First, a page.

Solution

  1. invention
  2. information
  3. generic
  4. named
  5. human
  6. concept
  7. average
  8. thought
  9. revert
  10. fingers
  11. william
  12. image
  13. order
  14. father
  15. bring

Original Text

So, what I thought I would bring up is another component that needs to be thought of, whenever you think about nature, and that's basically the invention of generic form in genetic evolution. My hero is actually not Darwin; it's a guy named William Bateson, father of Greg Bateson, who was here for a long time in Monterey. And he was what you'd call a teratologist: he looked at all of the monstrosities and mutations to find rules and laws, rather than looking at the norms. So, instead of trying to find the ideal type or the ideal average, he'd always look for the exception. So, in this example, which is an example of what's called Bateson's Rule, he has two kinds of mutations of a human thumb. When I first saw this image, 10 years ago, I actually found it very strange and beautiful at the same time. Beautiful, because it has symmetry. So, what he found is that in all cases of thumb mutations, instead of having a thumb, you would either get another opposable thumb, or you would get four fingers. So, the mutations reverted to symmetry. And Bateson invented the concept of symmetry breaking, which is that wherever you lose information in a system, you revert back to symmetry. So, symmetry wasn't the sign of order and organization — which is what I was always understanding, and as is an architect — symmetry was the absence of information. So, whenever you lost information, you'd move to symmetry; whenever you added information to a system, you would break symmetry. So, this whole idea of natural form shifted at that moment from looking for ideal shapes to looking for a combination of information and generic form.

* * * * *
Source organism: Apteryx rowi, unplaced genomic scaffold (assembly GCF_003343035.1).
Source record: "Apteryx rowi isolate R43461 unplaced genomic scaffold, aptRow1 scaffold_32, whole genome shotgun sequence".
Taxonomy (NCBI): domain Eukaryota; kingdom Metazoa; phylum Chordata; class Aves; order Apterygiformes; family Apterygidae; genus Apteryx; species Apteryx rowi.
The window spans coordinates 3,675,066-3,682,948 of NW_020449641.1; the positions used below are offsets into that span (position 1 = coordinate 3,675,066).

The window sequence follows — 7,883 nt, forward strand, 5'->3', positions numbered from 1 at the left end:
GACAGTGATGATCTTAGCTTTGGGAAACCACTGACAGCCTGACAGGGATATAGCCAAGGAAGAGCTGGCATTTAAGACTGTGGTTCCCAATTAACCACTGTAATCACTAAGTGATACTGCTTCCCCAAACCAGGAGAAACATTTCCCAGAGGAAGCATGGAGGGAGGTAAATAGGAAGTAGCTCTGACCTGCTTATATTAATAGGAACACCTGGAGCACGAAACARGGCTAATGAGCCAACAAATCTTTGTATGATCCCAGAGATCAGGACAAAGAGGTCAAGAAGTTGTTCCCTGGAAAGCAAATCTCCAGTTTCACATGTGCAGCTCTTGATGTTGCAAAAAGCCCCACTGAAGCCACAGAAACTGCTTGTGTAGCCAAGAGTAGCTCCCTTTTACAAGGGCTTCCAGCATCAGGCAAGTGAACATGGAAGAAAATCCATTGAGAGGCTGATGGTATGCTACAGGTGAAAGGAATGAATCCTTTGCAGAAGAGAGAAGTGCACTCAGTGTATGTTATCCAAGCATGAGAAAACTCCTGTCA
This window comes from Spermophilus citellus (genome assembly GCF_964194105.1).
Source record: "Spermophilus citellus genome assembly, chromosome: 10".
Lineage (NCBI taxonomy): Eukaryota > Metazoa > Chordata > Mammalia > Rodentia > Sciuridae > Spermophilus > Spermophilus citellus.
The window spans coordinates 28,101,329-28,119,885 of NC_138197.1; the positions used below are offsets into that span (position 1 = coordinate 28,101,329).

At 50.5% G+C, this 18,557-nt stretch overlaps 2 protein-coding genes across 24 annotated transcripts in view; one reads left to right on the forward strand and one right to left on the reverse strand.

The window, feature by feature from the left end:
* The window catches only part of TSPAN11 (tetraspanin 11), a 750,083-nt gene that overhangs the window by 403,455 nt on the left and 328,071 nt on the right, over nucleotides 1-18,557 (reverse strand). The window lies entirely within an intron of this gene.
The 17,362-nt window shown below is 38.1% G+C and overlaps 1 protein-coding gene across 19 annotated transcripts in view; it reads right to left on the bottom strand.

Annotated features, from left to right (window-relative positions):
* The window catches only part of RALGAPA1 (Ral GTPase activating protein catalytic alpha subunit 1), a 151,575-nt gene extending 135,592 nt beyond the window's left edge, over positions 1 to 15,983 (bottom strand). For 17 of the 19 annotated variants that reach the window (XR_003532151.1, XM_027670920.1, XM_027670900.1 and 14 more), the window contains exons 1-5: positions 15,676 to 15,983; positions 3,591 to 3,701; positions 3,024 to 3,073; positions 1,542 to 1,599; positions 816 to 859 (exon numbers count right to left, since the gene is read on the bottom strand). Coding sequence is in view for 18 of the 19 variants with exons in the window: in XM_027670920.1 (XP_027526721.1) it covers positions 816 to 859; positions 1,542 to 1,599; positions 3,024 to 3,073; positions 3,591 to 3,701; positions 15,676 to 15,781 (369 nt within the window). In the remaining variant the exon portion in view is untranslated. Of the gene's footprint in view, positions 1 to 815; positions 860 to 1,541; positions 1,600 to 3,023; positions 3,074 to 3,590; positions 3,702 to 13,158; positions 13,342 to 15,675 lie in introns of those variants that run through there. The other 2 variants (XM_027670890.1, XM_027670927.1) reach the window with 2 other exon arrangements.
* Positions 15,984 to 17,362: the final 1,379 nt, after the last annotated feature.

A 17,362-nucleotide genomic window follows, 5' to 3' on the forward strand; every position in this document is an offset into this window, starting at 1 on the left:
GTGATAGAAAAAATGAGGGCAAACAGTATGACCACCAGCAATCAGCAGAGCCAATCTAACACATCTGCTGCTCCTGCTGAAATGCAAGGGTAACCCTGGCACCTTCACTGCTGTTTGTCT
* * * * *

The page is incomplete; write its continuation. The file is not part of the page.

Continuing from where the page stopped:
Frequently Occurring Word Combinations

ngrams of length 2

collocation frequency
person paying 3
decimal point 2
natural form 2
hanging chain 2
foam bubble 2
generic form 2
structural steel 2
housing project 2
world trade 2
trade center 2
center site 2
single system 2
building elements 2
decorative effects 2

ngrams of length 3

collocation frequency
world trade center 2
trade center site 2

ngrams of length 4

collocation frequency
world trade center site 2

Important Words

  1. absence
  2. added
  3. architect
  4. average
  5. basically
  6. bateson
  7. beautiful
  8. break
  9. breaking
  10. bring
  11. call
  12. called
  13. cases
  14. combination
  15. component
  16. concept
  17. evolution
  18. exception
  19. father
  20. find
  21. fingers
  22. form
  23. generic
  24. genetic
  25. greg
  26. guy
  27. hero
  28. human
  29. idea
  30. ideal
  31. image
  32. information
  33. invented
  34. invention
  35. kinds
  36. laws
  37. long
  38. looked
  39. lose
  40. lost
  41. moment
  42. monstrosities
  43. monterey
  44. move
  45. mutations
  46. named
  47. natural
  48. nature
  49. norms
  50. opposable
  51. order
  52. organization
  53. revert
  54. reverted
  55. rule
  56. rules
  57. shapes
  58. shifted
  59. sign
  60. strange
  61. symmetry
  62. system
  63. thought
  64. thumb
  65. time
  66. type
  67. understanding
  68. william
  69. years